“It appeared to me that the raid was more or less staged as an afterthought. It was like a scenario that we were going through. There was some kind of a grand plan that we were participating in, but I never had the feeling the raid was necessary or that it required so many personnel. Now, if you were a police official and you were planning a raid on the Spahn Ranch, utilizing 102 deputies and helicopters and all that, one would think that with all the information coming out a month prior to the raid, wouldn’t you have them under fairly close surveillance? If you did have them under fairly close surveillance, wouldn’t you see them leave the Spahn Ranch to go over and kill seven people and then come back?

“So the hypothesis I put forward is, either we didn’t have them under surveillance for grand-theft-auto because it was a big farce, or else they were under surveillance by somebody much higher than the Sheriff’s Department, and they did go through this scenario of killing at the Tate house and then come back, and then we went through the motions to do our raid. Either they were under surveillance at the time, which means somebody must have seen them go to the Tate house and commit the killings, or else they weren’t under surveillance.

“You have to remember that Charlie was on federal parole all this time from ’67 to ’69. Do you realize all the shit he was getting away with while he was on parole? Now here’s the kicker. Before the Tate killings, he had been arrested at Malibu twice for statutory rape. Never got [imprisoned for parole violation]. During the Tate killings and the Spahn Ranch raid, Manson’s parole officer was on vacation, so he had no knowledge of Manson being incarcerated, so naturally Manson was released, but why wasn’t a parole hold put on him?

“It’s like Manson had God on his side when all these things are going down, or else somebody was watching every move he made, somebody was controlling from behind the scenes. Somebody saw that no parole hold was placed. Manson liked to ball young girls, so he just did his thing and he was released and they didn’t put any hold on him. But somebody very high up was controlling everything that was going on and was seeing to it that we didn’t bust Manson.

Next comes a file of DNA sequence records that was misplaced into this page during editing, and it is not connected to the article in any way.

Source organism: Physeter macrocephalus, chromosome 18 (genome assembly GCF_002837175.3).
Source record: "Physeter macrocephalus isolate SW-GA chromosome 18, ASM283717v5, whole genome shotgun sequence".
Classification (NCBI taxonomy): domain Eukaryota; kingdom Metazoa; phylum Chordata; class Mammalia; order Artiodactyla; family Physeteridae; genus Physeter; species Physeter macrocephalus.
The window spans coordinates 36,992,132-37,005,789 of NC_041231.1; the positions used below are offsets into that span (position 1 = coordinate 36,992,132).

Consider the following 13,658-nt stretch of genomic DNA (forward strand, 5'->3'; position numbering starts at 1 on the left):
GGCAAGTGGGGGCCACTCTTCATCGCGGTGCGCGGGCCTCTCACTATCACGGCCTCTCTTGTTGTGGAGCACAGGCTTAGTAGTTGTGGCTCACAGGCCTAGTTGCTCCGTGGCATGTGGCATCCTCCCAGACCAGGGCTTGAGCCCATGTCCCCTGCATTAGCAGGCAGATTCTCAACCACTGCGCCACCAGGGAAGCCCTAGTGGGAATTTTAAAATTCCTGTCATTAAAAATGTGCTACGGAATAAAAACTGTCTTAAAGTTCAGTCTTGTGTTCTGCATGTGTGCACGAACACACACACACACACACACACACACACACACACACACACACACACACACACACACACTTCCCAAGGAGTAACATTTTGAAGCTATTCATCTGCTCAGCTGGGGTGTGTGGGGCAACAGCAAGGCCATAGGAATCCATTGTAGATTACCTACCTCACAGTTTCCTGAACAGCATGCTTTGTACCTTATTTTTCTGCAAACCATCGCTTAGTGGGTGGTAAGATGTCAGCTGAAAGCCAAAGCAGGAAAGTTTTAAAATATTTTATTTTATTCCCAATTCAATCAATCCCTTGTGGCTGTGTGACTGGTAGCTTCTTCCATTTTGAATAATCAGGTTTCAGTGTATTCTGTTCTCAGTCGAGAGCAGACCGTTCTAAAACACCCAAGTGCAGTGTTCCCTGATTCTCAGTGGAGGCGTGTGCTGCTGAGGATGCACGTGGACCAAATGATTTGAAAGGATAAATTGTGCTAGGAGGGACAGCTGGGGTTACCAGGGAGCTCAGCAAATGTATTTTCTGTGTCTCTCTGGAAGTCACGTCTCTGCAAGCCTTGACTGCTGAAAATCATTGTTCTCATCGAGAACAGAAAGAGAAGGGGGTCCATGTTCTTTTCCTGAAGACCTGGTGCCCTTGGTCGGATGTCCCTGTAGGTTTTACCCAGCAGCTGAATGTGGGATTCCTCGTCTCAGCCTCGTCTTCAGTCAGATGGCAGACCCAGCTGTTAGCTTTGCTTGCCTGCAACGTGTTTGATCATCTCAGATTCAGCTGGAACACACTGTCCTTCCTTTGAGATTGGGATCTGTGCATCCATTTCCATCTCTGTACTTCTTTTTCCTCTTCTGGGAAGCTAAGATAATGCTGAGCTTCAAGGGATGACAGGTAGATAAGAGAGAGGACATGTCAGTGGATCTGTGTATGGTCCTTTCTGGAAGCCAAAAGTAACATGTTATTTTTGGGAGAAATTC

“Prior to the Spahn Ranch raid, there was a memo–it was verbal, I would have loved to Xerox some things but there wasn’t anything to Xerox–that we weren’t to arrest Manson or any of his followers prior to the raid. It was intimated to us that we were going to make a raid on the Spahn ranch, but the captain came out briefly and said, ‘No action is to be taken on anybody at the Spahn ranch. I want memos submitted directly to me with a cover sheet so nobody else can read them.’

“So deputies were submitting memos on information about the Spahn Ranch that other deputies weren’t even allowed to see. We were to submit intelligence information but not to make any arrests. Manson was in a free fire zone, so to speak. He was living a divine existence. We couldn’t touch him….”

And so it was that the presence of racism had morphed the Sheriff’s Department into collaborators in a mass murder. But who was the higher-up that gave them the order to leave Manson alone? I was certainly prepared to believe that’s what occurred. I had been gathering piece after piece of a mind-boggling jigsaw puzzle, trying to make them all fit snugly into one big cohesive picture, but without having any model to pattern it after.

I concluded that the brainwashed Manson family actually served as a hit squad for a drug ring run by mobsters he had met in prison. But, he wrote to me, “I’ve always ran poker games and whores and crime. I’m a crook. You make the reality in court and the press. I just ride and play the cards that were pushed on me to play. Mass killer, it’s a job, what can I say.”

The above is excerpted from my 1993 autobiography, Confessions of a Raving, Unconfined Nut: Misadventures in the Counterculture. Simon & Schuster has since reverted all rights back to me, and an expanded edition will soon be published online by New World Digital.

PAUL KRASSNER edited Pot Stories For Soul, available at paulkrassner.com.

 

 

 

 

 

 

 

 

 

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Paul Krassner is the editor of The Realist